Based on early reviews, the ability to rotate Nashville’s latest public art is turning out to be a hit.
Nashvillians waited in line Thursday morning to turn the cranks attached to “Citizen,” a pair of 30-foot sculptures –– one female, the other male –– recently installed on the front lawn of the downtown public square and courthouse.
Construction on the companion part-glass, part-steel sculptures began some time ago. But on Thursday, Mayor Karl Dean and others made if official, dedicating “Citizen” in front of a crowd of art enthusiasts. The sculptures will be lit for the first time Thursday night.
“Public art is an important component of providing that sense of place that is part of what makes an attractive community,” Dean said. “Honestly, here in Nashville we have some catching up to do in the area of public art. Other cities –– Seattle, Philadelphia, Charlotte –– already have extensive public art collections throughout their neighborhoods. We will get there.”
The new figures aren’t traditional sculptures. Both are composed of tall, vertical bases, one holding a torso of a man, the other a woman. The upper portions of the sculptures, made of radial patterns of glass fins, are recognized as humans, each pointing with an outstretched arm. Neither sculpture is nude.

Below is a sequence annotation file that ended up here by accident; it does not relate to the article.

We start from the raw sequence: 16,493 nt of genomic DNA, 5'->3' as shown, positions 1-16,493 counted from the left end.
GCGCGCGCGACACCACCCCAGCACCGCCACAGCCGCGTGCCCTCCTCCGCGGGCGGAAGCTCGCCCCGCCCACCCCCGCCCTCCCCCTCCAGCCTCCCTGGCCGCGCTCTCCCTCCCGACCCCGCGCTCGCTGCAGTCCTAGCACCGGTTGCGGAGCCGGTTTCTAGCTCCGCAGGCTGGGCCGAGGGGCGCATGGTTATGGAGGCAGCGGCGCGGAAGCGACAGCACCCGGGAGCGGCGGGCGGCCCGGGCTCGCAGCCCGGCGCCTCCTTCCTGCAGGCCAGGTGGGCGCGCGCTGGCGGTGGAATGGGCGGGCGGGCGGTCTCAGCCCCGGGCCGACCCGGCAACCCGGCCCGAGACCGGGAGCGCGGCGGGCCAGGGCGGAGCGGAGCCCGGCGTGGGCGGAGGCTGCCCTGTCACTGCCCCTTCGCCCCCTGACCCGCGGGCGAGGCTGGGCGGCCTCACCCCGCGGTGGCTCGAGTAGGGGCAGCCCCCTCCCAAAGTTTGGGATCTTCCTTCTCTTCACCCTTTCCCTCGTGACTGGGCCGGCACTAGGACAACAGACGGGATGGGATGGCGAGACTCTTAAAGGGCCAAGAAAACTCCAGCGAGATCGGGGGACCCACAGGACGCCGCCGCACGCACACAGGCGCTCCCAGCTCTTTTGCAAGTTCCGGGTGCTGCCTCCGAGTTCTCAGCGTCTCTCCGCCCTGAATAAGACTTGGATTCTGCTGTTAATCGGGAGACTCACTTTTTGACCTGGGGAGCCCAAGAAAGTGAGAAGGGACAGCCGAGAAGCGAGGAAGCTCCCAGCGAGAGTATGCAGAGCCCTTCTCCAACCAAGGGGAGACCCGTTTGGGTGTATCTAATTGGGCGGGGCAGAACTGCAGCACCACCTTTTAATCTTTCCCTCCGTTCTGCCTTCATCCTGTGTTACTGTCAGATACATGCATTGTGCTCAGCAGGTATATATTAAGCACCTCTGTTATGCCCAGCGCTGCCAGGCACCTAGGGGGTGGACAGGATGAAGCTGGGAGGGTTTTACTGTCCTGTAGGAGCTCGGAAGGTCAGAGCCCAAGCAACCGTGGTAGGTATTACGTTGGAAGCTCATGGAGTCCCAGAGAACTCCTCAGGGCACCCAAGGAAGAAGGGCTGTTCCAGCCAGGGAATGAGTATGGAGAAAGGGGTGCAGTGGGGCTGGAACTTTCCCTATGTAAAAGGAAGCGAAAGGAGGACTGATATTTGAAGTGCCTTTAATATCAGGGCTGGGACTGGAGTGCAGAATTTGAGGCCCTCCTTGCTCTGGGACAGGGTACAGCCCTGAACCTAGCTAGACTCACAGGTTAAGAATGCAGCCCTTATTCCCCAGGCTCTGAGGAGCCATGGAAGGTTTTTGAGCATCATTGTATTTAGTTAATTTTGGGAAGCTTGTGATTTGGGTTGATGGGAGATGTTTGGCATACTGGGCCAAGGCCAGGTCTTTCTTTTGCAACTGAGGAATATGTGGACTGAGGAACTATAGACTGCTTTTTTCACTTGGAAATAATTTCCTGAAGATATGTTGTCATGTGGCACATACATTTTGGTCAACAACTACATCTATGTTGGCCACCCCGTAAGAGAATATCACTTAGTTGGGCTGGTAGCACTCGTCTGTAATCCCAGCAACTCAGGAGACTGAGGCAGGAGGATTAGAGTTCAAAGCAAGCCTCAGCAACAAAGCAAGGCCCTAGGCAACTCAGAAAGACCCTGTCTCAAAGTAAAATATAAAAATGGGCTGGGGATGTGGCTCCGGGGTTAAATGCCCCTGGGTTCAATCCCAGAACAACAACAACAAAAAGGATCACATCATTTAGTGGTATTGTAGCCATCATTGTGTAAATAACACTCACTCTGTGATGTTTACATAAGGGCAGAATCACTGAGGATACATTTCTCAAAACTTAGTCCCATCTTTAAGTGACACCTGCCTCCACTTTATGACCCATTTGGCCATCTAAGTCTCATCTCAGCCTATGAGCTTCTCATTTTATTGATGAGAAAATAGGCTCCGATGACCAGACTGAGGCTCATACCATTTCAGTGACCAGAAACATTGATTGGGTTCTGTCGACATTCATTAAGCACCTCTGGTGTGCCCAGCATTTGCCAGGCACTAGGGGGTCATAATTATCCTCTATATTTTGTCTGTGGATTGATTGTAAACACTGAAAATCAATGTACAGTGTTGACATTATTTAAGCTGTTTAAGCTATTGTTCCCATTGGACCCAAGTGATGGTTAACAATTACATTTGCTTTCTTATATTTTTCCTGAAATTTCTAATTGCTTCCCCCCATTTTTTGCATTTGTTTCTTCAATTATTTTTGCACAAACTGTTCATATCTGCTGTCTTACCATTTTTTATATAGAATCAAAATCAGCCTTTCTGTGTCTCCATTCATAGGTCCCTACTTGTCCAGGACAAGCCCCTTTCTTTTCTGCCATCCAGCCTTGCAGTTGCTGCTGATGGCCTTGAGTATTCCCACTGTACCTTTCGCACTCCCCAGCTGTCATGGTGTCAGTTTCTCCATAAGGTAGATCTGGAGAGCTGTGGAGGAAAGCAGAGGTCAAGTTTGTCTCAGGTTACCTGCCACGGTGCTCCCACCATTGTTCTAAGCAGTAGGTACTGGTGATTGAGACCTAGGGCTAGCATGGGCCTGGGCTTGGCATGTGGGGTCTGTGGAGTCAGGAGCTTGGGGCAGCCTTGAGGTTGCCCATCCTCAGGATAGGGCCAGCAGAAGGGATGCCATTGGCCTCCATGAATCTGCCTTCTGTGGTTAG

But it’s the cranks that truly distinguish the “Citizen.” The public is encouraged to walk up to the sculptures, turn the cranks and point the arms to various locations in the city –– LP Field, the courthouse, wherever.
“You can point it almost anywhere,” Dean said. “That’s one of the great things about it. The public will be involved with this art on a daily basis. I think that’s what we wanted.”
The artist behind “Citizen” is Raleigh, N.C.-based Thomas Sayre, who was chosen out of 171 artists across the country who submitted proposals for the public square.
Funding for the $450,000 “Citizen” came from the “Percent for the Arts” program, which takes 1 percent of all net proceeds of general obligation bonds issued for public construction and allocates it to public art. The program was signed into law in 2000.
“Citizen” joins “Ghost Ballet” on the east bank of the Cumberland River as the only finished art projects to be funded through the 1-percent initiative. A set of artful bike racks, also funded through the program, is slated to be unveiled this summer. In the future, art projects are to be installed in outlying parts of the county.
According to Metro Arts Commission Executive Director Jennifer Cole, plans are in the works for art to be installed at the new Goodlettsville Library and the new McCabe Community Center. In addition, the commission is looking at adding art in the new Music City Center, as well as the renovated Fulton Complex on Second Avenue.
As for the public square, the plan in October is to add three bronze sculptures, which will be realistic figures depicting different parts of Nashville’s history. The sculptures will be the final pieces of art installed at the downtown public square.